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Competence — A new approach to story

Pop culture narratives, such as movies, spend a lot of time on:

but whenever they do give us a few crumbs of

people tend to think it’s really awesome. So maybe, just maybe, it’d be pretty good if they threw out the screenwriter’s manuals and started to give us a li’l more of column B.

Column A is also good, I’m not knocking the traditional drivers of drama, but I wouldn’t mind seeing the current proportions of 95% A, 5% B reversed.

One of the most memorable and quoted moments from the biggest blockbuster movie of 2012 is a guy talking about how he successfully copes with his emotions and anger. I’m into that. We have plenty of role models on how to mess up our lives and not a lot in the way of handling things well.

I know, I know, we don’t want all icing and no cake and that’s a great thing to be aware of. But there’s an overly large fear of writing Mary Sues. Sometimes it’s just really satisfying seeing people who have their act together.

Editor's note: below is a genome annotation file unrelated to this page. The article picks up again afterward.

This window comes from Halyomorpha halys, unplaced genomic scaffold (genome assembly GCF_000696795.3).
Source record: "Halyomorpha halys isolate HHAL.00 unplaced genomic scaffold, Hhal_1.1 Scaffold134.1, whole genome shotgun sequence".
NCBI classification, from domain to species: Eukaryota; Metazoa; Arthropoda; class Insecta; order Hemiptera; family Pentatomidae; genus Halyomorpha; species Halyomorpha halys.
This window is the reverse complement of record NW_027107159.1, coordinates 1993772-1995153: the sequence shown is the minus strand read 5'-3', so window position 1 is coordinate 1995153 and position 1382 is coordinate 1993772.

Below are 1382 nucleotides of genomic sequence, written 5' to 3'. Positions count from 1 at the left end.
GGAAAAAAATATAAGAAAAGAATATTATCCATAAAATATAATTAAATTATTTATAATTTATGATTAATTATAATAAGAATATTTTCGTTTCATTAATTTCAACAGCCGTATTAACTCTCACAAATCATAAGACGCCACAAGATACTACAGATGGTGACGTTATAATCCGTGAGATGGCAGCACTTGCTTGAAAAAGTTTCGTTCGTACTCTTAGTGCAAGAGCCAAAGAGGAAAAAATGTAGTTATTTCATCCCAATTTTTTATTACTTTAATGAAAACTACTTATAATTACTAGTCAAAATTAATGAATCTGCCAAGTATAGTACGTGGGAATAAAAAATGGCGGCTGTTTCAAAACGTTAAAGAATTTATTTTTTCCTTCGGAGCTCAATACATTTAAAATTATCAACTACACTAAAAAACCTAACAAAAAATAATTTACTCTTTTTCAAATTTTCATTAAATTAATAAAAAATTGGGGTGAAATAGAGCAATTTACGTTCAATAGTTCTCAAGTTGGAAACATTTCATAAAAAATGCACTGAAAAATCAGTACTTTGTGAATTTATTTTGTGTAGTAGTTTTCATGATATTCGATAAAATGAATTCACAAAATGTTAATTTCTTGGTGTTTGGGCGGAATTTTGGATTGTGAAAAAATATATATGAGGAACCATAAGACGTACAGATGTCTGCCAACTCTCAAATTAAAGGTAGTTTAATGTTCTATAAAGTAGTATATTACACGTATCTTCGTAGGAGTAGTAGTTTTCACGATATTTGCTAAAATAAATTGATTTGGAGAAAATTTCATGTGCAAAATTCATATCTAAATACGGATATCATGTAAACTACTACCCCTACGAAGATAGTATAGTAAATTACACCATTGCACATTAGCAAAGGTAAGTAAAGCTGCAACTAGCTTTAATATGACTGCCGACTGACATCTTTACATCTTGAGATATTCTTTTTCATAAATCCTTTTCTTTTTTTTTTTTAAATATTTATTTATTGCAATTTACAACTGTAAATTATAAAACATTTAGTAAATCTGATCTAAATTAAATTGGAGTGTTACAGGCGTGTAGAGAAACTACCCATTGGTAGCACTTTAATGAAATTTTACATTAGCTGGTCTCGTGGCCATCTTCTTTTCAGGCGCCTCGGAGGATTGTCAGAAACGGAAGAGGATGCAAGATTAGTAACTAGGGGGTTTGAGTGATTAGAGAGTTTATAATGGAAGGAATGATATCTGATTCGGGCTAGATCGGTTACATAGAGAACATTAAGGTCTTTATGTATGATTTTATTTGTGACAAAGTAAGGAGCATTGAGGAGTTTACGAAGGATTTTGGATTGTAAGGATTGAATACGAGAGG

Why Hollywood movies are so boring

One of many books outlining the traditional Hollywood story curve is Blake Snyder’s “Save the Cat” from 2005. It’s supposed to teach you how to write Hollywood movies and I guess it does do that but Hollywood movies are super boring. Here are the beats with the names he uses:

I’m always super bored at the “Bad Guys Close In” or “Dark Night of the Soul” parts of movies and I always wish we could get a li’l more of the Fun and Games part. We wanna see the characters actually doing the thing and being good at what they do.

I always say I’d love to see a movie with a Canadian style script (Seven Times Lucky, The Sweet Hereafter, The Saddest Music in the World), South Korean style camera work and composition (301 302, Parasite, I’m a Cyborg and that’s OK), and French editing (Breathless), and American-style acting and directing. But you know what none of those movie styles have that I’d love to see? Characters who know what the heck they are doing!